I also posed the question on Twitter. There were 123 votes: 74% said it a regular schedule didn’t matter and 26% said it did.
You subscribe to a mailing list. Would you rather receive messages on the same day each week or doesn't it matter?
— John Espirian (@espirian) May 7, 2019
Here are a couple of the responses:
I don’t think it matters, but then I don’t know what day of the week it is half the time anyway Quality is way more important – if the quality is spot on, I’ll look out for it. That being said, nobody wants to receive *too many* emails. That gets annoying.— Kristina Adams (@KristinaAuthor) May 7, 2019
Makes no difference to me, the content itself is what interests me. If it engages me, I’ll read it no matter what day of the week it arrives.— Hollie Sherrington (@HollieWriter) May 7, 2019
Although I was asking the question from the point of view of what’s best for the reader, it’s also important to keep in mind what suits us as content creators:
From the writers perspective, I think it makes it easier to be consistent by always knowing which day you are sending your emails out.— Dale Broadhead (@conversiondale) May 7, 2019
My audience feedback via email
Almost everyone who replied to my Espresso ☕️ email about this said that regularity didn’t matter to them.
I used to manage our weekly newsletter at my office job, and we had a set day/time that it delivered. There was value in consistency on our side, though: it helped with scheduling our workflow, and it also helped with scheduling other emails that went out to members. We didn’t want to send out too many on one day.
And some people were just straight up nice:
Doesn’t matter when the content is this good
Top tips for sending better emails
Here’s what I keep in mind when I send messages to my mailing list:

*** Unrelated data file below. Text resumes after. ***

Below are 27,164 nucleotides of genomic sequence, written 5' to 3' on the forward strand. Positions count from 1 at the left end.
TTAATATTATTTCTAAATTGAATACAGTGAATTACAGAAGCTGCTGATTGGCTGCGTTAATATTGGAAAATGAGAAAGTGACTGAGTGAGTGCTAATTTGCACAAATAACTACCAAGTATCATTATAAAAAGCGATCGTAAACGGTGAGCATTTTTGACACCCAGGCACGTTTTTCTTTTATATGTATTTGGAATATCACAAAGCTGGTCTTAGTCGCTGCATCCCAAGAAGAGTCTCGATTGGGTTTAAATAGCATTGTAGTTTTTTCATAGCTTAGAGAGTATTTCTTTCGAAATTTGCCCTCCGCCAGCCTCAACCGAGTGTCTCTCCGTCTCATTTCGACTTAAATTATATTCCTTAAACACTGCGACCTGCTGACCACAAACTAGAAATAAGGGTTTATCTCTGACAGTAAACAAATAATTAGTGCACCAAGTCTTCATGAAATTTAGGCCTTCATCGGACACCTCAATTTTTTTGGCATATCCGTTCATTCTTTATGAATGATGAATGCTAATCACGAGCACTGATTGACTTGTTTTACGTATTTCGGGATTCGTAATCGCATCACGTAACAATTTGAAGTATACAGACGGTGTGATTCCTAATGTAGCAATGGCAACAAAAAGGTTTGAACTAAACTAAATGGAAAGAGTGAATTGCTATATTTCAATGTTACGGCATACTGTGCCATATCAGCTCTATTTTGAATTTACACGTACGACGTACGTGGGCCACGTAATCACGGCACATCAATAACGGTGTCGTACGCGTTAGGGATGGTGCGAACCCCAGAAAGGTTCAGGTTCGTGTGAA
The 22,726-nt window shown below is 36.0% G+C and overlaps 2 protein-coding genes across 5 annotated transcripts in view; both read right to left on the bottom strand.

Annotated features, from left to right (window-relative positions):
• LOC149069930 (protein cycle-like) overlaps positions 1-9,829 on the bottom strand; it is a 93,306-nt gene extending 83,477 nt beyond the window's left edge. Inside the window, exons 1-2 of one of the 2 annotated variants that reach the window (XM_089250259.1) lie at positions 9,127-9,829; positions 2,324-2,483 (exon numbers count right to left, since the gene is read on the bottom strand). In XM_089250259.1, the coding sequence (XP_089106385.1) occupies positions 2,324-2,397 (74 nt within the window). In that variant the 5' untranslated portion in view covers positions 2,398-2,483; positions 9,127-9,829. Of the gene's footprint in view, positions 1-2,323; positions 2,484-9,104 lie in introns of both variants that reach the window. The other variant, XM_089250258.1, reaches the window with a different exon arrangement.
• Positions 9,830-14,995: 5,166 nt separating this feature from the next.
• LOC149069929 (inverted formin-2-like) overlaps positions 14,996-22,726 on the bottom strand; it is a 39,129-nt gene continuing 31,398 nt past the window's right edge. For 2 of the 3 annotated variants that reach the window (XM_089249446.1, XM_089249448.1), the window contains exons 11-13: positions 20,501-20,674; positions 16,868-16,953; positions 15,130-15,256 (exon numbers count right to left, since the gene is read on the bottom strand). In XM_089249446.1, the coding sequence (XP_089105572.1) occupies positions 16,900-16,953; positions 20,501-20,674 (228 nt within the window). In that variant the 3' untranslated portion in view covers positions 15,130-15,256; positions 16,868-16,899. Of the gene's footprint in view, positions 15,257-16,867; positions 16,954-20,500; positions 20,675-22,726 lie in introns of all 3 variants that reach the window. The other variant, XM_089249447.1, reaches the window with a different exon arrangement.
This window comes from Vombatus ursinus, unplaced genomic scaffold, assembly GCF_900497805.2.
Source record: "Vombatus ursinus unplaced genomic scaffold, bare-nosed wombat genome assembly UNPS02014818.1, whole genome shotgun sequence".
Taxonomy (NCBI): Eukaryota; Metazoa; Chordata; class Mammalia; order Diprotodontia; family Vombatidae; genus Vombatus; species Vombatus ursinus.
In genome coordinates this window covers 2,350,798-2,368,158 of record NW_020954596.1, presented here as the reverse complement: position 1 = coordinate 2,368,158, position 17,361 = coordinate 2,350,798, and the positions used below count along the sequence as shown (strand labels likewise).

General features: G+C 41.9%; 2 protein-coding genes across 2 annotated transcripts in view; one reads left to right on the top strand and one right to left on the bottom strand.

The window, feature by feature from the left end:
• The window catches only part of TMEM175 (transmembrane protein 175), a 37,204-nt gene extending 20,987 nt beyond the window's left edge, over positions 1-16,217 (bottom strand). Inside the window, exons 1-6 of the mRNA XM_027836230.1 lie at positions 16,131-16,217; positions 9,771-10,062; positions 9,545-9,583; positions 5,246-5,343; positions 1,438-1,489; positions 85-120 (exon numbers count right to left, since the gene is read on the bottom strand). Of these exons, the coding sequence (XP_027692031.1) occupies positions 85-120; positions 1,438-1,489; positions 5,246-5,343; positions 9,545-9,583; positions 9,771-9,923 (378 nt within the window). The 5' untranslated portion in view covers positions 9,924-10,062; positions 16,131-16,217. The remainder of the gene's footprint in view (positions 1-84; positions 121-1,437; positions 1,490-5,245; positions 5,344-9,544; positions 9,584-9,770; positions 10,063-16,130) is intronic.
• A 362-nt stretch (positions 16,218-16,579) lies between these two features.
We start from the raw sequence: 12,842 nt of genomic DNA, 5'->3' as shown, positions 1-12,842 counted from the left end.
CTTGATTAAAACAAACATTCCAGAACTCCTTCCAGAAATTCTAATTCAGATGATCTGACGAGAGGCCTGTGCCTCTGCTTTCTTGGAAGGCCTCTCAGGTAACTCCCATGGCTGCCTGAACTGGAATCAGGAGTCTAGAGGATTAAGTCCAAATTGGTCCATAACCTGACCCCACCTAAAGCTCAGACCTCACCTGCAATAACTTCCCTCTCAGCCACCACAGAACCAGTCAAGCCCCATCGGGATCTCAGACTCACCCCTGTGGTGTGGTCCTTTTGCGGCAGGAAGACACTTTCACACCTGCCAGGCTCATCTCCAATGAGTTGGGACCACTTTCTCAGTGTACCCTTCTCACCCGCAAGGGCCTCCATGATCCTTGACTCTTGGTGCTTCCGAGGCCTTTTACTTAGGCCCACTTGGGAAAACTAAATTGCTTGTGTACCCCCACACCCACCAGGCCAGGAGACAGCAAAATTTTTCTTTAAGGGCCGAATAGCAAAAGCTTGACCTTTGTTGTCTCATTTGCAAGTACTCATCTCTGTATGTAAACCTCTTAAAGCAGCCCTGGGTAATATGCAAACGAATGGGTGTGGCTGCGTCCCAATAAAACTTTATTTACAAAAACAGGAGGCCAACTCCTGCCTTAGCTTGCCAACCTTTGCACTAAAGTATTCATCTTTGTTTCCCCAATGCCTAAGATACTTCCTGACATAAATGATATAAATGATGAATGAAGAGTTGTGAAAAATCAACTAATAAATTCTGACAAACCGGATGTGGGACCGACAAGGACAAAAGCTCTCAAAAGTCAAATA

- Make your emails about a single subject: One message, one idea.
- Keep it snappy: War and Peace is a particular turn off in email. Short is good.
- Go easy on the sales messages: If more than 1 in 5 emails contain something about selling your products or services, don’t expect people to hang around long.
- Use a consistent tone: Your emails aren’t seen in public but they should still have the same “voice” as what you write on your website and on social media. Be the same shape everywhere
Regularity might not matter but “being around” does
The overall feedback suggests that a regular email schedule isn’t necessary.
But that’s not licence to disappear for months at a time and risk your subscribers forgetting who you are.
Keep yourself top of mind by staying in touch with your audience.
Let’s wrap up
A strong majority of my audience said they didn’t care about whether email list messages were regular. They were far more interested in the quality of the message.
Dial down the sales and dial up the value. If you can give people something interesting, relevant and helpful, you’ll build trust with them – and the sales will come naturally.
Buy my book.
Be noticed, remembered and preferred.
I write the words that go on B2B websites. I also offer LinkedIn consultancy and profile reviews.
My book is Content DNA.